Feelhaver, Prairie Valley H.S. chosen as PBIS Honor Schools
Feelhaver Elementary in Fort Dodge and Prairie Valley Junior/Senior High School in Gowrie have been selected by the state as PBIS Honor Schools.
The schools will be recognized by the Iowa Department of Education on April 24 for their use of Positive Behavior Intervention Supports.
Dennis Hammen, PVHS principal, said the designation is an honor.
“We’re very pleased and happy that we’re being recognized for this,” he said. “Our staff has worked hard to make this program work for us. We have a committee of five people who meet regularly to make sure the program is on track and working like it’s supposed to. It’s nice to be rewarded by having this honor for our building doing the right thing.”
PBIS has played an important role at Prairie Valley High School, Hammen said.
“The PBIS system has allowed us to track behaviors that we see throughout the building, which then gives us the opportunity to see if there are patterns throughout the day, or patterns in a certain area, or patterns with the time of the day,” he said. “It’s allowed us to look at areas that we can change, to improve behaviors.”
Important in guiding student behaviors, Hammen said, is the data collected from staff referrals.
“The biggest piece I like is the data piece,” he said. “The referrals are not necessarily a punishment to the student. They’re mainly a way to track behaviors. In some cases, if there’s a discipline issue involved, of course we would address it. What we like about it is it’s a positive way to improve discipline, and not a negative way.”
Positive behaviors are rewarded, Hammen said.
“We reward students periodically throughout the year,” he said. “We have Cookie Day, or something like that, for all students who have not received a referral.”
According to Hammen, the impact is apparent.
“When we look at our data … it allows us to see if we’ve made a difference, if we’ve made a change in an area. After we do our data collection, if it’s working, we’ll see those graphs go down,” he said. “It does make a tremendous difference. It allows us to really pinpoint what changes we need and we have seen behaviors improve when we make those changes.”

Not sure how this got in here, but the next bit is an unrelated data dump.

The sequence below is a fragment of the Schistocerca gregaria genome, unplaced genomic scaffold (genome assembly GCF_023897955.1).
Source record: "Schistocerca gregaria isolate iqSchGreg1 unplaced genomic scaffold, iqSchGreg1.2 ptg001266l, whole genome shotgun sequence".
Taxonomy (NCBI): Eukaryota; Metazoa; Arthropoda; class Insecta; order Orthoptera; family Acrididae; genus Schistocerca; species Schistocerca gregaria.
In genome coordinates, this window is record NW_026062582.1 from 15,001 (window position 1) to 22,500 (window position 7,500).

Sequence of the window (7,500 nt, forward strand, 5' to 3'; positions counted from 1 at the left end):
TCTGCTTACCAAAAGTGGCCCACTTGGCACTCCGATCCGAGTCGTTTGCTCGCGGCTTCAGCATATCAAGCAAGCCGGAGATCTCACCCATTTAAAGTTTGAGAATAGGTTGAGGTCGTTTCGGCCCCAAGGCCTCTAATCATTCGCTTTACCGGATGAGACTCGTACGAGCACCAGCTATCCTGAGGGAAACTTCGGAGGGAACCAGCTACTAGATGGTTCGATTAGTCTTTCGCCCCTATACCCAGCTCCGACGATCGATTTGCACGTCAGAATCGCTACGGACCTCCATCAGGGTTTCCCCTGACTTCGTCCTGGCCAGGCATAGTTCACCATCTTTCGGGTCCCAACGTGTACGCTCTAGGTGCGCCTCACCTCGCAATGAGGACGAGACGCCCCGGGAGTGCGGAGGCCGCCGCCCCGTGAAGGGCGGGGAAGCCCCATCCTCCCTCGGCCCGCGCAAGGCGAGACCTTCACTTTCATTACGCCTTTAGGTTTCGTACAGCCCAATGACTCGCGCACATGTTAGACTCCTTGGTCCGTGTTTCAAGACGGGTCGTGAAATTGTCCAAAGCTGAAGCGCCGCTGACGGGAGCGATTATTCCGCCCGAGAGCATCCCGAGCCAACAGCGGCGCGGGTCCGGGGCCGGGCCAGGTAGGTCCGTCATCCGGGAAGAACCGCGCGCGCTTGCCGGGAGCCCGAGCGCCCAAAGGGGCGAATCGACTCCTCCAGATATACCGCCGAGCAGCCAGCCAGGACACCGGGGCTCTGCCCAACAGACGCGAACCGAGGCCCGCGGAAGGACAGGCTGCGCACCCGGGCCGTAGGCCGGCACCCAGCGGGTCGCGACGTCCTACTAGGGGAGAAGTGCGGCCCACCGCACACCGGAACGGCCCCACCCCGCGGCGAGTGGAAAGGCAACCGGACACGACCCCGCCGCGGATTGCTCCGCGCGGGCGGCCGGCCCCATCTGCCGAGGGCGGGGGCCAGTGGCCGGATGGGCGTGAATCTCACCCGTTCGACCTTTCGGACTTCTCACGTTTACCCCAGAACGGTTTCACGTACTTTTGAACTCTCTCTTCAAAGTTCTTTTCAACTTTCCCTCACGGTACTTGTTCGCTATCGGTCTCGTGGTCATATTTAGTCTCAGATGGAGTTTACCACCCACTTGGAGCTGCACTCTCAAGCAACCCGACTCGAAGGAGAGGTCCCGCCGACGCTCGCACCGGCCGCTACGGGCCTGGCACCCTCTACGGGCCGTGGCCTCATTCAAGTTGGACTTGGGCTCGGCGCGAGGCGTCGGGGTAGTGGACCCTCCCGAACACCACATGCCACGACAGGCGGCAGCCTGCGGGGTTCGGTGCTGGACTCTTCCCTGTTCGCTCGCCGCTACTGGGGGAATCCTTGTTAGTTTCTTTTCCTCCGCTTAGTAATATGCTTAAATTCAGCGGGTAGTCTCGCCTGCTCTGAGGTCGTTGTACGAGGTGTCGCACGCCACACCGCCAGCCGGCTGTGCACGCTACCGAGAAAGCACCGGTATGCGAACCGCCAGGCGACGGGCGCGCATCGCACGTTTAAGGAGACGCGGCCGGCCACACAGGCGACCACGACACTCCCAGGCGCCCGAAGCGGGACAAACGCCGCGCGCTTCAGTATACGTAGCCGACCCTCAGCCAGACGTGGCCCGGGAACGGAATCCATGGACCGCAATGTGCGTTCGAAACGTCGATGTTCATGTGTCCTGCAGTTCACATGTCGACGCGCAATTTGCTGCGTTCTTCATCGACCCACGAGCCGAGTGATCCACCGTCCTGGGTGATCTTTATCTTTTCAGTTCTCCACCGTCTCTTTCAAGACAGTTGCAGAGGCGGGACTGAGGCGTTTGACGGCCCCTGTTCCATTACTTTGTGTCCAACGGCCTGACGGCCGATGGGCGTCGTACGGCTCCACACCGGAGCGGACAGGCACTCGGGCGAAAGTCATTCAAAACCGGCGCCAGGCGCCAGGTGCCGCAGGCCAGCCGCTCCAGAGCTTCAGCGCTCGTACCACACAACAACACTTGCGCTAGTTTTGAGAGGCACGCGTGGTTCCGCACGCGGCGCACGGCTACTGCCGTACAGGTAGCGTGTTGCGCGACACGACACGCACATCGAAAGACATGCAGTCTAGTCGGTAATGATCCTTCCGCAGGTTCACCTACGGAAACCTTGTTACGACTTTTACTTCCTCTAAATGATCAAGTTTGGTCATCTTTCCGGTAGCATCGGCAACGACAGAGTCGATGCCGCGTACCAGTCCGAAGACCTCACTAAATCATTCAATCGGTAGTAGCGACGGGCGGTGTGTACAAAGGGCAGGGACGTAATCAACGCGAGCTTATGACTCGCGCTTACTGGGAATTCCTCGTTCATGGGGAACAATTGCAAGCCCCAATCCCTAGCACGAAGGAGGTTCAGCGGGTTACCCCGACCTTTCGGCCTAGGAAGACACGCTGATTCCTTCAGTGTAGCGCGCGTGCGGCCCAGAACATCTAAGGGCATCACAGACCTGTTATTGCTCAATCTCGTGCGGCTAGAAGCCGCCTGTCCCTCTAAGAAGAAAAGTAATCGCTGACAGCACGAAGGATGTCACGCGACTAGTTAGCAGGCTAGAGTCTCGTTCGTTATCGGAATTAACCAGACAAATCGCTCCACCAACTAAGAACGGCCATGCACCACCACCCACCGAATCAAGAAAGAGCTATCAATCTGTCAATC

Nancy Cross, Feelhaver Elementary principal, said being recognized as a PBIS Honor School is “incredible.”
“It’s wonderful that our staff and students can feel that they’re honoring the four B’s, of be safe, be kind, be respectful, be responsible,” Cross said. “To know that we’ve done that and someone has recognized the hard work is just great.”
PBIS is applied differently at the elementary level.
“We use it daily to set expectations throughout the school. Wherever students go, the four B’s are posted throughout the school,” Cross said. “We use it to help remind students of how we need to treat each other, to be good citizens.”
Students learn the behaviors, in part, from specially made instructional videos, Cross said.
“We have videos that are on our website that are … models of what the behaviors should look like, for the classroom, the playground, even the bathrooms,” she said. “So, no matter where you go in school, you know ahead of time what that should look like.”
In the middle of the year, all of the school’s students review the behaviors.
“We have a re-teach day. Their grade level classroom teachers will split the kids into those who are having a little trouble with the rules and those who are doing well,” Cross said. “We do a review of the videos in the area they’re struggling with in the one group, and the other group will have a reward and another activity.”
At the end of the week, students are acknowledged for their good behaviors. And every other week, have a chance to win a prize.
“There’s different prizes, like getting to sit in the red throne at lunchtime,” Cross said. “They wear a crown, and they get to choose where the chair goes. Everybody else sits at the table with them, and they’re the king or queen for the day.”
Cross said it is rewarding to see her students embrace the instruction at such a young age.
“It’s incredible to have kids who motivate themselves to do well, who want to do well because they know it’s a good thing,” she said. “It’s a great feeling. It’s a feeling of knowing we’ve made an impression on them, so as they move forward through middle school, high school, they’re already have those skills with them.”